I have a lot of rasters which have next names structure:

  • 2017-08-02_1011_image.tiff
  • 2017-08-13_5erf_image.tiff
  • 2017-05-02_1555_image.tiff
  • 2017-08-02_1001_image.tiff
  • 2017-08-02_1001_image.tiff
  • 2017-08-06_abc3_image.tiff
  • 2017-08-06_45ei_image.tiff
  • 2017-08-06_0005_image.tiff

I want to mosaic files with same suffix in names (4 symbols before «_image») and set resulted mosaics names with this four symbols – like «1001_mosaic». I try this code:

import arcpy  
from arcpy import env  
from arcpy.sa import*  

env.workspace = "H:\test\Image_names"  
arcpy.env.overwriteOutput = True  
print "Processing mosaic" 

for i in range(1,5):  
   ImgList = arcpy.ListRasters("*"+str(i)+"_image.tiff")  
   arcpy.MosaicToNewRaster_management(ImgList, env.workspace, "image"+str(i)+"_mosaic.tif",  pixel_type="16_BIT_UNSIGNED", cellsize="", number_of_bands="4", mosaic_method="", mosaic_colormap_mode="MATCH")     
   print "Completed!"  

But it mosaics all files with same single symbol before «_image» from 1 to 5:2017-08-06_0005_ image.tiff with 2017-05-02_1555_ image.tiff; 2017-08-02_1011_image.tiff with 2017-08-02_1001_ image.tiff and so on.

I’m new with python.

  • 1
    I would do this slightly differently, with a dictionary of lists. First get all the image names and use the key name.split('_')[1], if the key exists add to the list and if not make a new key, then to assemble the mosaics iterate the keys... that probably sounds like a lot but it's simpler than it sounds. Note it's not a good idea to start an image name with a number. – Michael Stimson Oct 26 '17 at 10:32

You question is not really a GIS question, more a question on how to group items in a list. But anyway if you start with a list of the rasters then you can do:

import arcpy
from arcpy import env

rasters = arcpy.ListRasters()
values = set(map(lambda x:x.split('_')[-2], rasters)) #Find unique groups
newlist = [[y for y in rasters if y.split('_')[-2]==x] for x in values] #From the rasterlist, create a new list of lists of grouped rasters

for group in newlist:
    if len(group)>1: #Dont mosaic single rasters
        arcpy.MosaicToNewRaster_management(input_rasters=group, output_location=env.workspace, raster_dataset_name_with_extension=outname)

Set: A set is an unordered collection with no duplicate elements

Map: Apply function to every item of iterable and return a list of the results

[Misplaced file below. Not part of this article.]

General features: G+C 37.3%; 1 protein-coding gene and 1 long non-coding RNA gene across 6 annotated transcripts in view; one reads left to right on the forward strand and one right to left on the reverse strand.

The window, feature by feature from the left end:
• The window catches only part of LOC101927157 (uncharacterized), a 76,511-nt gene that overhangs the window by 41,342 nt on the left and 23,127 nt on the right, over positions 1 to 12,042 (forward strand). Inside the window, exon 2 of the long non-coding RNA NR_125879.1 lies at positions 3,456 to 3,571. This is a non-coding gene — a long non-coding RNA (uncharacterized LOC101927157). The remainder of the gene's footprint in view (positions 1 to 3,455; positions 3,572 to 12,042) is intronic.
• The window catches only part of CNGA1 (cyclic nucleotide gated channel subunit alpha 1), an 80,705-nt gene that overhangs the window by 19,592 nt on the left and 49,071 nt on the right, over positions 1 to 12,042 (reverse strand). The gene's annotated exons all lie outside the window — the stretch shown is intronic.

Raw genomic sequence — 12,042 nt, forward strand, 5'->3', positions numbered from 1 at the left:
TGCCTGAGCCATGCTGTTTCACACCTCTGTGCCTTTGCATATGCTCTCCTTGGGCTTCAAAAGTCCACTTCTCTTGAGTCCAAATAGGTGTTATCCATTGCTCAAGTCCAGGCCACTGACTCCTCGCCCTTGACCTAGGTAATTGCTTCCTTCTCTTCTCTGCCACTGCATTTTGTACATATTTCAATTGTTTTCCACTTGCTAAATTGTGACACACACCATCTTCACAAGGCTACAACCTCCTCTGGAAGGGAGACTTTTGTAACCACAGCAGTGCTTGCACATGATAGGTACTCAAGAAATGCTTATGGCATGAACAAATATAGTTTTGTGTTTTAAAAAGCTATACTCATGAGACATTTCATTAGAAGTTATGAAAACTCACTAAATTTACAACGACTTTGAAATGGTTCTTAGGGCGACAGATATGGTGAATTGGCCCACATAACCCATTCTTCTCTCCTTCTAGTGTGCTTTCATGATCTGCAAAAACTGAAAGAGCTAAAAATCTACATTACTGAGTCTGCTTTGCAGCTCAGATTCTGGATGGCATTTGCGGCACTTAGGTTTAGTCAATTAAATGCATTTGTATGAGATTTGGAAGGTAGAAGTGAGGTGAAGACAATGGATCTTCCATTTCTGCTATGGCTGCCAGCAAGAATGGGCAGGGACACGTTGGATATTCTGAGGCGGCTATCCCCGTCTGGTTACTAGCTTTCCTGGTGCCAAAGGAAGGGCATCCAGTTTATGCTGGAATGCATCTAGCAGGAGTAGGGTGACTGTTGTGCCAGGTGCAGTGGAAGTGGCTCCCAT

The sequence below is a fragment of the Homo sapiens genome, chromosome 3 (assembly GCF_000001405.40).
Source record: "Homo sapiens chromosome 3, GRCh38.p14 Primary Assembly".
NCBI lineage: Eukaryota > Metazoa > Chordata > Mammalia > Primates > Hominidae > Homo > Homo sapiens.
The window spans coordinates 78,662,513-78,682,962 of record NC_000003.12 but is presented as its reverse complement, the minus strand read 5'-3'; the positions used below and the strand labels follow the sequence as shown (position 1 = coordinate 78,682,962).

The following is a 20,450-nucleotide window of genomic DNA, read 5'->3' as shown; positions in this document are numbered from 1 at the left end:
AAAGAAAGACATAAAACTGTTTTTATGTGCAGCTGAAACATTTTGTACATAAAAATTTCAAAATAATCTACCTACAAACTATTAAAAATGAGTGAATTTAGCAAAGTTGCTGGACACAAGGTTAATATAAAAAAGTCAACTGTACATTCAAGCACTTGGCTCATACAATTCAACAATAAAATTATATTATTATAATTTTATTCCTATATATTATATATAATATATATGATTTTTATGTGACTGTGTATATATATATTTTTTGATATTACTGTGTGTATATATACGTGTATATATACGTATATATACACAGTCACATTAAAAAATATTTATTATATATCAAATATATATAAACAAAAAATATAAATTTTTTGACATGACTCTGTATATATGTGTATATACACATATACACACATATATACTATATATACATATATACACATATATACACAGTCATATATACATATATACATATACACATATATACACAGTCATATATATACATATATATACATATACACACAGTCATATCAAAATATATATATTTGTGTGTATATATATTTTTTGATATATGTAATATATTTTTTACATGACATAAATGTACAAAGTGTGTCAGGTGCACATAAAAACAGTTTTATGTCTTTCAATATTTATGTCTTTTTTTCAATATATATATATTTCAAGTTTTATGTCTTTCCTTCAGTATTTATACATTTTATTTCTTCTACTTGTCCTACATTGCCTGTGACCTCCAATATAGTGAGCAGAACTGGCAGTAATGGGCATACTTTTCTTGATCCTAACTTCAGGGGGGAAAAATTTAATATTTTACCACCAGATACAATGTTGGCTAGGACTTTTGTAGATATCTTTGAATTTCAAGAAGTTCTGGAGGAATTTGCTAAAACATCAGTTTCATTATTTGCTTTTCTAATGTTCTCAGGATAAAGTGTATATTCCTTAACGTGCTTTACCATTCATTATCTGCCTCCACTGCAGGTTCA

Lambda: Small anonymous functions can be created with the lambda keyword

Split: Return a list of the words in the string, using sep as the delimiter string

Indexing and slicing lists , for example [-2]

  • thank you for your answer! It looks easy but wnen I tried to run it the program gave an error: Runtime error Traceback (most recent call last): File "<string>", line 11, in <module> AttributeError: 'list' object has no attribute 'split' – MayLadyBeetle Oct 26 '17 at 14:13
  • this is line 11: raster_dataset_name_with_extension='{0}_mosaic3.tif'.format(group.split('_')[-2]), pixel_type="16_BIT_UNSIGNED", cellsize="", number_of_bands="4", mosaic_method="", mosaic_colormap_mode="MATCH") – MayLadyBeetle Oct 26 '17 at 14:20
  • Yes, now it works! But as well as solution suggested by Michael Stimson, it generates not only mosaics of images with matched suffixes but also rasters with unique suffix. Could you please recommend how to modifie it to produce only mosaics of rasters? – MayLadyBeetle Oct 26 '17 at 15:23

Your input image names all have the format part_part_image.tif, this makes it easier, using string.split('_') breaks up the name into ['part','part','image.tif'] from which we can use the 2nd element (index 1) as the common name.

env.workspace = "H:\test\Image_names"  
arcpy.env.overwriteOutput = True  
ImgList = arcpy.ListRasters()

ImgDict = {} # new empty dictionary
for ThisImg in ImgList:
    ThisSplit = ThisImg.split('_')
    if len(ThisSplit) == 3:
        Key = ThisSplit[1] # The common name as the key for the dict
        if Key in ImgDict:
            ImgDict[Key].append(ThisImg) # append if the key already has values
            ImgDict[Key] = [ThisImg] # otherwise make a new key

for ThisKey in ImgDict: # iterate every common name
    OutImage = 'Image_{}.tif'.format(ThisKey) # best not to start with a number so put Image first
    arcpy.MosaicToNewRaster_management(ImgDict[ThisKey],arcpy.env.workspace,OutImage,pixel_type="16_BIT_UNSIGNED", cellsize="", number_of_bands="4", mosaic_method="", mosaic_colormap_mode="MATCH")   

A dictionary is like a lookup table, for each unique key a value can be stored, in a key-value pair, this is a very handy way of joining two values together for example:

dict['A'] = 1
dict['B'] = 1
dict['C'] = 10

The 'key' has to be unique but the value does not, so getting the value of either A or B is 1 but the value of C is 10. They're very hand when you get your head around them.. have a read of https://www.tutorialspoint.com/python/python_dictionary.htm which explains better than I can and https://stackoverflow.com/questions/3294889/iterating-over-dictionaries-using-for-loops

  • Thank you for your answer! Your explanations are clear, thanks for them. I tested code and it works good. But as a result I have not only mosaics but also single images with unique keys. Could you suggest a solution how to change the code to solve this? I think about fnmatch, but I don’t know how integrate it to your code properly. – MayLadyBeetle Oct 26 '17 at 14:08
  • How are the unique keys expressed in the file name and what is the output file name? If there's some correlation between the input names and the output name it should be possible. – Michael Stimson Nov 5 '17 at 20:45

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